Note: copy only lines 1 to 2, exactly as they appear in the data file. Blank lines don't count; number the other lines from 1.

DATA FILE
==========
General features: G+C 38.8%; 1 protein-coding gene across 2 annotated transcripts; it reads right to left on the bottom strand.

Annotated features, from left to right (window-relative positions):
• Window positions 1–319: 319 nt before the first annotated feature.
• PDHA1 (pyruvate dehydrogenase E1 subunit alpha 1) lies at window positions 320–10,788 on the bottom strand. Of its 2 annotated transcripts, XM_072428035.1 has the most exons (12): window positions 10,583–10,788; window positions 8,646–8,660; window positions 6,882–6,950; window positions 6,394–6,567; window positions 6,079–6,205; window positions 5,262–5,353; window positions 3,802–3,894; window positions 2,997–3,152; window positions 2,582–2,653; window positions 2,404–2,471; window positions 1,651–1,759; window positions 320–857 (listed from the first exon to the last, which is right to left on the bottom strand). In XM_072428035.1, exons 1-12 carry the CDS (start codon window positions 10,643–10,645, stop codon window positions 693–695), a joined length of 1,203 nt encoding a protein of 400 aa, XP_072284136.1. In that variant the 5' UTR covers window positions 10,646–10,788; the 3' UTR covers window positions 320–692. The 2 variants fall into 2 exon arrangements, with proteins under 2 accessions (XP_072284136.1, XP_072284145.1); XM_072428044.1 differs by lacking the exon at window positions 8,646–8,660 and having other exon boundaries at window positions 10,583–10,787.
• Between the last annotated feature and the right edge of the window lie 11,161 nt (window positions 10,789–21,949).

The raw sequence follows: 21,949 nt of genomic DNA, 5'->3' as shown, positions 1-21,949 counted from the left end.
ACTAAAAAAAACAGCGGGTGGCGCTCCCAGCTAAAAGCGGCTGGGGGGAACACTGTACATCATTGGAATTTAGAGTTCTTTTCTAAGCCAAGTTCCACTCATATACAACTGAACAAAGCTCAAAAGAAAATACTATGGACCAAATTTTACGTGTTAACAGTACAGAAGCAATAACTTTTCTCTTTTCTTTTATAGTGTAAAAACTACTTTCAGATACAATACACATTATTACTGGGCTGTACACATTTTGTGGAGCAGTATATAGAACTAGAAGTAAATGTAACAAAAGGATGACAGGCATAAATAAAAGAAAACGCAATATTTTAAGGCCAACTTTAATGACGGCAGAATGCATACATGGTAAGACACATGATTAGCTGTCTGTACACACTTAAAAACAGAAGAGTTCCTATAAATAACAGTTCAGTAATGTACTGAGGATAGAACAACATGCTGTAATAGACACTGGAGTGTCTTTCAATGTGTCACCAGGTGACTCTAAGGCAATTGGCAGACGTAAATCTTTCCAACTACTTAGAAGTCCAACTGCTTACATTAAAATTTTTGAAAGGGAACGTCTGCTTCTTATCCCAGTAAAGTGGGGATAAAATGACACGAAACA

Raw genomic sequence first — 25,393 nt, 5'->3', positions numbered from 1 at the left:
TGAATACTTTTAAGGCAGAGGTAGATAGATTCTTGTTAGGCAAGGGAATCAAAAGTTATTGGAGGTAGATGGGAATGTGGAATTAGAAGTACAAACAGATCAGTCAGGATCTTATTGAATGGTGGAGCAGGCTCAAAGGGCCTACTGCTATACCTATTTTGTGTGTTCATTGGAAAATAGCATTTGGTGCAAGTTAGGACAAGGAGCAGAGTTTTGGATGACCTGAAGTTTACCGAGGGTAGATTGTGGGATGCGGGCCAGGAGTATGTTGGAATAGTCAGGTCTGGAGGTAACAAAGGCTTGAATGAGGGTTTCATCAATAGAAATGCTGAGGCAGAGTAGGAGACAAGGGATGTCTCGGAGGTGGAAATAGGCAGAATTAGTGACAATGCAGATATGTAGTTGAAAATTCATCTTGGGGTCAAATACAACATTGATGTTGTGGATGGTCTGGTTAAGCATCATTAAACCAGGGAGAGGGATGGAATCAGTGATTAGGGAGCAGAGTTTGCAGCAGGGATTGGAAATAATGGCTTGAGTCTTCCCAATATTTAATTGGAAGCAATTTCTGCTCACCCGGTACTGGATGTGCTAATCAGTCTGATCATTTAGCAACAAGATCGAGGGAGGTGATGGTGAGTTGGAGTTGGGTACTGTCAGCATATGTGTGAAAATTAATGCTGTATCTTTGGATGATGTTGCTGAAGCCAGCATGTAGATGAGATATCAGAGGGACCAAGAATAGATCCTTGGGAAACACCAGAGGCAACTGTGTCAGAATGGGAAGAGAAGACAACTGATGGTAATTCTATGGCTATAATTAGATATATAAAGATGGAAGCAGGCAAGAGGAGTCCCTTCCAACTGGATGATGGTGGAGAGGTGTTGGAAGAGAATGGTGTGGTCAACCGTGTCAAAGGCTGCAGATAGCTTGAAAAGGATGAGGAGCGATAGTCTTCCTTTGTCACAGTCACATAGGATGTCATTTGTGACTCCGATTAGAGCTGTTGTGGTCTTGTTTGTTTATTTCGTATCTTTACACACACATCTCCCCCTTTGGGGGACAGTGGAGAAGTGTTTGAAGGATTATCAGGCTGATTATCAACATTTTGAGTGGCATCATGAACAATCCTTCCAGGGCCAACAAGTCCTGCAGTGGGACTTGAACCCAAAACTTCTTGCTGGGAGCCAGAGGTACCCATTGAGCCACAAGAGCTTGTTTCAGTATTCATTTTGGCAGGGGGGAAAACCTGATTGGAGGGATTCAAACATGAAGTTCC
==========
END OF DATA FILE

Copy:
General features: G+C 38.8%; 1 protein-coding gene across 2 annotated transcripts; it reads right to left on the bottom strand.

Annotated features, from left to right (window-relative positions):